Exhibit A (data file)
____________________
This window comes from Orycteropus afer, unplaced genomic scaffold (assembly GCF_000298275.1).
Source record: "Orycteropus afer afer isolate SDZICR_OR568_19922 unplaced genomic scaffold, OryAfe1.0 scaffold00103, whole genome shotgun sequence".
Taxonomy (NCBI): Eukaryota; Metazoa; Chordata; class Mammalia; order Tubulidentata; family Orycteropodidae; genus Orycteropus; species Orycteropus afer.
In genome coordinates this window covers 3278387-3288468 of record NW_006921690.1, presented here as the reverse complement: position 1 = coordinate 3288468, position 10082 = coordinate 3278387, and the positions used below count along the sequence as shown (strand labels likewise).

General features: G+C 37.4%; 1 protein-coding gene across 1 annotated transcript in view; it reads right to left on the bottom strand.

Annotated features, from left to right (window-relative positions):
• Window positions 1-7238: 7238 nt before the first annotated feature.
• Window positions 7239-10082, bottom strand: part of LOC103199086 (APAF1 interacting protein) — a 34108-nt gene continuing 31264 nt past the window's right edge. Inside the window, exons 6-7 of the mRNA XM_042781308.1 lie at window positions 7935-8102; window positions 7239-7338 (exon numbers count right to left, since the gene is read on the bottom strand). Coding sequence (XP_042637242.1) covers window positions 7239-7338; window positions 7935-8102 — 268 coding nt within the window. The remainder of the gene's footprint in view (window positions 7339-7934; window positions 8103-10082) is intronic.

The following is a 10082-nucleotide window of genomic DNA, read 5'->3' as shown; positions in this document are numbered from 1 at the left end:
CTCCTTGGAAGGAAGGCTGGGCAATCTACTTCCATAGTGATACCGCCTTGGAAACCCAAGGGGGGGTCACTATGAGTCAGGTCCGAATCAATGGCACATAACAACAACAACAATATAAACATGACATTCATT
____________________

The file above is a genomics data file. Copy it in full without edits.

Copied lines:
This window comes from Orycteropus afer, unplaced genomic scaffold (assembly GCF_000298275.1).
Source record: "Orycteropus afer afer isolate SDZICR_OR568_19922 unplaced genomic scaffold, OryAfe1.0 scaffold00103, whole genome shotgun sequence".
Taxonomy (NCBI): Eukaryota; Metazoa; Chordata; class Mammalia; order Tubulidentata; family Orycteropodidae; genus Orycteropus; species Orycteropus afer.
In genome coordinates this window covers 3278387-3288468 of record NW_006921690.1, presented here as the reverse complement: position 1 = coordinate 3288468, position 10082 = coordinate 3278387, and the positions used below count along the sequence as shown (strand labels likewise).

General features: G+C 37.4%; 1 protein-coding gene across 1 annotated transcript in view; it reads right to left on the bottom strand.

Annotated features, from left to right (window-relative positions):
• Window positions 1-7238: 7238 nt before the first annotated feature.
• Window positions 7239-10082, bottom strand: part of LOC103199086 (APAF1 interacting protein) — a 34108-nt gene continuing 31264 nt past the window's right edge. Inside the window, exons 6-7 of the mRNA XM_042781308.1 lie at window positions 7935-8102; window positions 7239-7338 (exon numbers count right to left, since the gene is read on the bottom strand). Coding sequence (XP_042637242.1) covers window positions 7239-7338; window positions 7935-8102 — 268 coding nt within the window. The remainder of the gene's footprint in view (window positions 7339-7934; window positions 8103-10082) is intronic.

The following is a 10082-nucleotide window of genomic DNA, read 5'->3' as shown; positions in this document are numbered from 1 at the left end:
CTCCTTGGAAGGAAGGCTGGGCAATCTACTTCCATAGTGATACCGCCTTGGAAACCCAAGGGGGGGTCACTATGAGTCAGGTCCGAATCAATGGCACATAACAACAACAACAATATAAACATGACATTCATT